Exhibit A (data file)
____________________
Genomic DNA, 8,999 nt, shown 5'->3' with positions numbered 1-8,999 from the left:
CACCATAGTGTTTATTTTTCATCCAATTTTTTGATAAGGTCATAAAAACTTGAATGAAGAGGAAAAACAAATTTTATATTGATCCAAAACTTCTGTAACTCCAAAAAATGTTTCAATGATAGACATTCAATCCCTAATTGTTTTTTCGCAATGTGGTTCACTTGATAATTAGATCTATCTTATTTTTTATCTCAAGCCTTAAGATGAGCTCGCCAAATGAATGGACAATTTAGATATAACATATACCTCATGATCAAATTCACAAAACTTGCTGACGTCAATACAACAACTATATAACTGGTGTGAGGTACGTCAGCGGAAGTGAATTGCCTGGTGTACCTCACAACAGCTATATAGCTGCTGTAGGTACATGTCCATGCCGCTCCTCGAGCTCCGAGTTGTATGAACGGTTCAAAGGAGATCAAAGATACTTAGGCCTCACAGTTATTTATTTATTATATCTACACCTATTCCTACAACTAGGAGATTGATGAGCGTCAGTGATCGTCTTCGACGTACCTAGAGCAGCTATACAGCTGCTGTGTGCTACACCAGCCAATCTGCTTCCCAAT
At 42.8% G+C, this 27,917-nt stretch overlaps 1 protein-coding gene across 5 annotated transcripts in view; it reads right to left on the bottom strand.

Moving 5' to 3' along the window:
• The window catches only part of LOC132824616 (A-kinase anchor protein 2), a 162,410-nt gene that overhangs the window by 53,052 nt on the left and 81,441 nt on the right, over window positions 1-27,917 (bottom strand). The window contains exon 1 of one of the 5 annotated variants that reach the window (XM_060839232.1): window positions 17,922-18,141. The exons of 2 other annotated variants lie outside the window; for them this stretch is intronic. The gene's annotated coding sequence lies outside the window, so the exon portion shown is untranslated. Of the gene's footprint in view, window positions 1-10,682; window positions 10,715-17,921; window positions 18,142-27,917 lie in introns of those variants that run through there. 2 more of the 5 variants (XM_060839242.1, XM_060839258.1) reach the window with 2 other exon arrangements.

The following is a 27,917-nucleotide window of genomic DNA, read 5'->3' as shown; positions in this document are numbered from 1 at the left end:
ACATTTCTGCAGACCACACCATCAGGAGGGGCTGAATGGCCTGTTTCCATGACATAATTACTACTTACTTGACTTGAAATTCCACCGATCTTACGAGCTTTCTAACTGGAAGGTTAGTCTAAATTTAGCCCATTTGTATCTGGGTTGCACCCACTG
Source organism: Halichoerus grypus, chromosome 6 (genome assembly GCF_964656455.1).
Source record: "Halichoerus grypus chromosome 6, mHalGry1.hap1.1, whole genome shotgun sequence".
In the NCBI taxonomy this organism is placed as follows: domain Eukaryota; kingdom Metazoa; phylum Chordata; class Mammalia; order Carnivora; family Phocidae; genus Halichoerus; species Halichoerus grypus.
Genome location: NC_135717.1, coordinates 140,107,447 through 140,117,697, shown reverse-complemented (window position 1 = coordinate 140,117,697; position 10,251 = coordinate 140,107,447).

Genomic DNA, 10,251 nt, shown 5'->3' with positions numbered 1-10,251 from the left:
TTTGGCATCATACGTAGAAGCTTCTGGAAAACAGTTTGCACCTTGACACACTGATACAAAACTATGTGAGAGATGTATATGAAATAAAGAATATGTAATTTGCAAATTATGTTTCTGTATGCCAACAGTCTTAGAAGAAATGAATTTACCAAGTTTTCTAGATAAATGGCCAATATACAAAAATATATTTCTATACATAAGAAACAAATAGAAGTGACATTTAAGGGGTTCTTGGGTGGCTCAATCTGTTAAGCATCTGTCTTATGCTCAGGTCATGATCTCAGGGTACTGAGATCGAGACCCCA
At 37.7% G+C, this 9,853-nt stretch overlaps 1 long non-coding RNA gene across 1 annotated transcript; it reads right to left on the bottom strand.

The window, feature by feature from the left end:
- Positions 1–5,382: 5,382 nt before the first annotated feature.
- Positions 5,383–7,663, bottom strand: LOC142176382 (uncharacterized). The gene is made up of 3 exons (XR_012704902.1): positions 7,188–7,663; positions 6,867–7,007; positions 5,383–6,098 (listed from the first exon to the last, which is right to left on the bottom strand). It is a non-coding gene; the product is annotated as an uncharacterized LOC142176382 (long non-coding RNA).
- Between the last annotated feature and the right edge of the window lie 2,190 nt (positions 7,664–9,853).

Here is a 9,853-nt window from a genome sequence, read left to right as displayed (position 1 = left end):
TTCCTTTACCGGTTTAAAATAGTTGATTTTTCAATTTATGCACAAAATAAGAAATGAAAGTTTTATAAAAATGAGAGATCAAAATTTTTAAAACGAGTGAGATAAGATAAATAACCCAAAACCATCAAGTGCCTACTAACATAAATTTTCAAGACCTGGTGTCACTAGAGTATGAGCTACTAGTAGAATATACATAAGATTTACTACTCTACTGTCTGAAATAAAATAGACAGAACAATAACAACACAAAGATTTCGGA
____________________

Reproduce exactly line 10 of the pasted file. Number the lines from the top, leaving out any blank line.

In the NCBI taxonomy this organism is placed as follows: domain Eukaryota; kingdom Metazoa; phylum Chordata; class Mammalia; order Carnivora; family Phocidae; genus Halichoerus; species Halichoerus grypus.